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The Playlist

Venice Review: Sono Sion's Bonkers Midnight Movie 'Why Don't You Play In Hell?'

  • By Oliver Lyttelton
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  • August 30, 2013 10:01 AM
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"Crowd-pleasing" is not an adjective typically associated with Japanese director Sono Sion. For a decade or so, he's been celebrated among cinephiles for his abrasive, challenging films like the four-hour long "Love Exposure" and the post-2011-tsunami "Himizu," which was something of a favourite here in Venice two years ago. But his latest, " Why Don't You Play In Hell?," is something of a departure — an ambivalently loving tribute to both the action movie and filmmaking in general, not so much blood-splattered as blood-drenched. It seems destined to be a midnight movie cult hit, but still feels very much a Sono film.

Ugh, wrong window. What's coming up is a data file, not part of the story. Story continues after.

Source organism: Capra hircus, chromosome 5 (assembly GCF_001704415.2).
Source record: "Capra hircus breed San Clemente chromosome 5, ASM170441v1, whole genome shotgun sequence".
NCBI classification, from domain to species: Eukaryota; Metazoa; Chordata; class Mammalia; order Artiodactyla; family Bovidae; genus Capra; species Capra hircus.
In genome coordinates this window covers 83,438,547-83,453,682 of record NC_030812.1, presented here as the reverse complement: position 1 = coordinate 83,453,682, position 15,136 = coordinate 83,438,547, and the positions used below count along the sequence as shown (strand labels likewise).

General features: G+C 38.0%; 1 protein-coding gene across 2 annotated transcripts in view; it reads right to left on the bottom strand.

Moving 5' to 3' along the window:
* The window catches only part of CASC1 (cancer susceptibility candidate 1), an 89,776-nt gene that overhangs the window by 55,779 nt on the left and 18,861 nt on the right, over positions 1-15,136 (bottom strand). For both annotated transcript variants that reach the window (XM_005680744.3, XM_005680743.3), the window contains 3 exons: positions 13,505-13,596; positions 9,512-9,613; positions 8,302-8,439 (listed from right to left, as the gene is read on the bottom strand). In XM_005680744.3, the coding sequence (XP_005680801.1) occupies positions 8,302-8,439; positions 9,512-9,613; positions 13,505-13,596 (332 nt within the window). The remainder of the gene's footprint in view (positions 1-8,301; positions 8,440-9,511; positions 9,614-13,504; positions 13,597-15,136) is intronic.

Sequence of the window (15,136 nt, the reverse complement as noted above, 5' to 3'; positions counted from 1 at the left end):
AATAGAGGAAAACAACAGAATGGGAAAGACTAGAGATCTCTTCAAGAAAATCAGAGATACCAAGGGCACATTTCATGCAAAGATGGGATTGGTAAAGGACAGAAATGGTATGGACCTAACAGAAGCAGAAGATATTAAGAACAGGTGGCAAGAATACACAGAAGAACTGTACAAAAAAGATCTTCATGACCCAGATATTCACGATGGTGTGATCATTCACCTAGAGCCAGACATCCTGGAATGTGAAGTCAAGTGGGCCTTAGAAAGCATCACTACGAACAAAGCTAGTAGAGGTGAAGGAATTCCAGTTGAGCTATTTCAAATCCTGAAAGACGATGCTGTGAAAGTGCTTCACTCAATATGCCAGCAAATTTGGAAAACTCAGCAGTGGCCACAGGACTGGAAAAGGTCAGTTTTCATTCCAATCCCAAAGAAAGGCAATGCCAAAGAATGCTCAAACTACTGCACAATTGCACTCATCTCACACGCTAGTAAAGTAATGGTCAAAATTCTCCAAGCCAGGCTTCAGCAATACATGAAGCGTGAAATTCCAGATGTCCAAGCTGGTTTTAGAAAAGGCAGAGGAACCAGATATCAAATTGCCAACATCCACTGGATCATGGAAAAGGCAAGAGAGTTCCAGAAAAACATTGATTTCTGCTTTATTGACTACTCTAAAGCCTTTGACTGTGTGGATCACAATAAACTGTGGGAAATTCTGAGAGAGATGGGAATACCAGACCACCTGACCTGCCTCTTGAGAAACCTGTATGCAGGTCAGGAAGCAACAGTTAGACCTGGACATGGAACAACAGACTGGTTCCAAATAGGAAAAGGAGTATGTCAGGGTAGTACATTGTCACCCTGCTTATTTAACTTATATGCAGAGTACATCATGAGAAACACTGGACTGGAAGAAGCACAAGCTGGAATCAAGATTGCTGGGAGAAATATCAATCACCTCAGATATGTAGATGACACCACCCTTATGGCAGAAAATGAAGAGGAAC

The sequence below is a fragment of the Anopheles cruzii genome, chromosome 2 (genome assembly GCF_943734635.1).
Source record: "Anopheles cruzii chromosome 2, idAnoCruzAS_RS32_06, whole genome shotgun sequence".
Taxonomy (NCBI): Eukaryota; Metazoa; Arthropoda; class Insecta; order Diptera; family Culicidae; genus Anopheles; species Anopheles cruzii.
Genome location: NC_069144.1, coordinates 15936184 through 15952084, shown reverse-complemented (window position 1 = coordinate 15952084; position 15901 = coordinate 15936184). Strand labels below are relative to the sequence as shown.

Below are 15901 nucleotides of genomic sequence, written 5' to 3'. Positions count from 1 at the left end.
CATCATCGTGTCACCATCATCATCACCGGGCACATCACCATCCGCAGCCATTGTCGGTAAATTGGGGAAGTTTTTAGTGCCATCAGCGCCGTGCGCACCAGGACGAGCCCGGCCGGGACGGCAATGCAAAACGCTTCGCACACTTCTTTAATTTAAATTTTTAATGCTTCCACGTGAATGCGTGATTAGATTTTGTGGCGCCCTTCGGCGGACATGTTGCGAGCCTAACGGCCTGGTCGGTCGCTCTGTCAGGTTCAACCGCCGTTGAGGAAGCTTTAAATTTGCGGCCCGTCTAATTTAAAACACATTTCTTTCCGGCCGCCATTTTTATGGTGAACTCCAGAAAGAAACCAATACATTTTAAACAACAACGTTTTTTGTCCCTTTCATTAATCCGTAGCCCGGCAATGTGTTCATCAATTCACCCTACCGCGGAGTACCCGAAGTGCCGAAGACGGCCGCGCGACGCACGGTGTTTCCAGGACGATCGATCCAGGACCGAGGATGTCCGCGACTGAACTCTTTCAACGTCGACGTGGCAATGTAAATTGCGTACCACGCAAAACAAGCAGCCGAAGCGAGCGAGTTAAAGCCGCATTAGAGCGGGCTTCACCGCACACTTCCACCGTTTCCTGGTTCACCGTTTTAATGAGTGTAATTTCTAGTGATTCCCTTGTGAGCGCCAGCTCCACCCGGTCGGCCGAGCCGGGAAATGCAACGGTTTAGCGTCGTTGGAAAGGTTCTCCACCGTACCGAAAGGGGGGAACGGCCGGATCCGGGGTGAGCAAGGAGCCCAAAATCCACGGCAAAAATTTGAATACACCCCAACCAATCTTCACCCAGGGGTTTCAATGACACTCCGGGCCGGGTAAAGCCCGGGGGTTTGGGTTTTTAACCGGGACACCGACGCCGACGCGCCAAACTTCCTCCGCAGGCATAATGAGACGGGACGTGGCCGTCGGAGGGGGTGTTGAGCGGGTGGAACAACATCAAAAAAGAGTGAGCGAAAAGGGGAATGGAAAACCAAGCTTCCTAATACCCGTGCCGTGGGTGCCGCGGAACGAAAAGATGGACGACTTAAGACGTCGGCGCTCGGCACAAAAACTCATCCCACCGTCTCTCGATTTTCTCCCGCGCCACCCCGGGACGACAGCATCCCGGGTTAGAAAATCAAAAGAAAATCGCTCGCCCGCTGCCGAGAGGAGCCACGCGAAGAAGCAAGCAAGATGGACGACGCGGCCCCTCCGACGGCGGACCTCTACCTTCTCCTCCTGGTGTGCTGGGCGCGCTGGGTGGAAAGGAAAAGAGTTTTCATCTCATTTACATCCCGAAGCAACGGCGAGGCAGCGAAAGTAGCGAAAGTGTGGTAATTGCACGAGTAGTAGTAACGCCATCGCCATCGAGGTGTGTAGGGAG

Venice Review: Bruce LaBruce Makes A Play For The Mainstream With 'Gerontophilia'

  • By Oliver Lyttelton
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  • August 29, 2013 12:22 PM
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Canada's Bruce LaBruce has been one of the more notable cinematic provocateurs of the last couple of decades. Starting off in Toronto's queercore scene, he's won acclaim on the festival circuit thanks to the taboo-busting, sexually explicit likes of "The Raspberry Reich," "Otto, Or Up With Dead People" and "L.A. Zombie" (the latter of which was banned from the Melbourne Film Festival). So when his latest film, "Gerontophilia," opens with a blank screen over which we seem to hear a woman nearing orgasm as she recites the names of "female revolutionaries" including Lizzie Borden and Winona Ryder, you'd be forgiven for expecting more of the same envelope pushing.